NCPA - National Center for Policy Analysis


January 25, 2008

There's no question that Rudy Giuliani offers the best tax plan of any of the presidential candidates, says Steve Forbes, president and CEO of Forbes Inc. and editor in chief of Forbes Magazine.

One of Giuliani's proposals is the one-page Fair and Simple Tax Form (FAST).  Under FAST:

  • There will be only three tax rates -- 10 percent, 15 percent and 30 percent; taxpayers who prefer to use the existing forms will remain free to do so.
  • Prized deductions for mortgage payments, state and local taxes, charitable contributions, and child tax credits will all be preserved on the FAST form.

The FAST form is the centerpiece of Giuliani's tax plan, but it contains many other advantages, says Forbes:

  • Makes the Bush tax cuts permanent.
  • Cuts the corporate tax rate, currently second-highest in the industrialized world, to 25 percent from 35 percent, helping American businesses compete while protecting and creating American jobs.
  • Reinstates the Research and Development Tax Credit, a spur to American innovation that Democrats recently let expire.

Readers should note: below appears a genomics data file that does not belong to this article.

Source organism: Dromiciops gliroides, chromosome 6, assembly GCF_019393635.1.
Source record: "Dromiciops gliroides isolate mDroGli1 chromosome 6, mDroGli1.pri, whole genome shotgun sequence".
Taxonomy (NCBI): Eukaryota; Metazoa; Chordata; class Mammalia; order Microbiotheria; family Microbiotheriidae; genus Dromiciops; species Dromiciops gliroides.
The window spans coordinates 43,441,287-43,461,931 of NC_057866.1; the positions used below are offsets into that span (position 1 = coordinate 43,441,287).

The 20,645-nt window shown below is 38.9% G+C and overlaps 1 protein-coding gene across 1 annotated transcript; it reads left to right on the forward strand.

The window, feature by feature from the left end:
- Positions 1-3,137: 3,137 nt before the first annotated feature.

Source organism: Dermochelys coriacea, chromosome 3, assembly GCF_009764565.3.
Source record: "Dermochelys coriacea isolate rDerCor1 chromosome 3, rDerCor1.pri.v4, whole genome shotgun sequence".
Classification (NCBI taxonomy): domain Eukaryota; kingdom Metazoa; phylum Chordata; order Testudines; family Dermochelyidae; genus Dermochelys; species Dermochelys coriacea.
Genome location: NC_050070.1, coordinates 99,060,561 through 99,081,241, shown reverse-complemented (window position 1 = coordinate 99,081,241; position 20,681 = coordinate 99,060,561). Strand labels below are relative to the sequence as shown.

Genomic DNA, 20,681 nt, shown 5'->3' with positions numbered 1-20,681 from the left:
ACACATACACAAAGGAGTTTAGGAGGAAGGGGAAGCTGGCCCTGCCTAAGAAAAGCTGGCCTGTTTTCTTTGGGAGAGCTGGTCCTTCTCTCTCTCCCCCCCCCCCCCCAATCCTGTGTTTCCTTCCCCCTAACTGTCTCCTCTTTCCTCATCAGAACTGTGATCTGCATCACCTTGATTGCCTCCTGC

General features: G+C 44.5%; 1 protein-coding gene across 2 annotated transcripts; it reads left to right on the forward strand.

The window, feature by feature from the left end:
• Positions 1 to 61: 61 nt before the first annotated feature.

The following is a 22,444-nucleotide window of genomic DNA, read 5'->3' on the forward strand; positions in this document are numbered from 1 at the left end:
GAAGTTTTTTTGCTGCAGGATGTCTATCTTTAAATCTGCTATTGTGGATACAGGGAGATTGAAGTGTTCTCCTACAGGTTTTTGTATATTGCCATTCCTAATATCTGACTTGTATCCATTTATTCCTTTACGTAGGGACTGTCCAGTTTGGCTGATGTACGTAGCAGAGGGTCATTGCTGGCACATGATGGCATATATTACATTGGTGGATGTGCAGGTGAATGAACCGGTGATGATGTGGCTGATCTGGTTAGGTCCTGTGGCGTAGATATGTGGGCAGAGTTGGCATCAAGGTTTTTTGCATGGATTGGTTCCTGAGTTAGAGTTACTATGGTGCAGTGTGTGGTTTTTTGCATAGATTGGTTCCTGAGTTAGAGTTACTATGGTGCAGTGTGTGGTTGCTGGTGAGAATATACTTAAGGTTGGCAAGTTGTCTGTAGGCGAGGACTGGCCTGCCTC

Other features:

  • Repeals the death tax, which unfairly forces relatives of the recently deceased to sell small family farms or businesses to pay the tax collector.
  • Cuts the capital gains tax to 10 percent from 15 percent, sparking private-sector investment and economic prosperity.
  • Indexes the Alternative Minimum Tax for inflation and puts it on the course to eventual elimination.

Giuliani's reforms also include a trio of tax-free savings vehicles to encourage middle-class saving: a retirement savings account; a general-purpose lifetime savings account; and a lifetime skills account (for training and education), says Forbes.  All three would function as Roth-style accounts (funded with after tax income, but subject to no taxes upon withdrawal) and would be available to all Americans, regardless of income level.

Source: Steve Forbes, "The Giuliani Tax Cut," Wall Street Journal, January 24, 2008.

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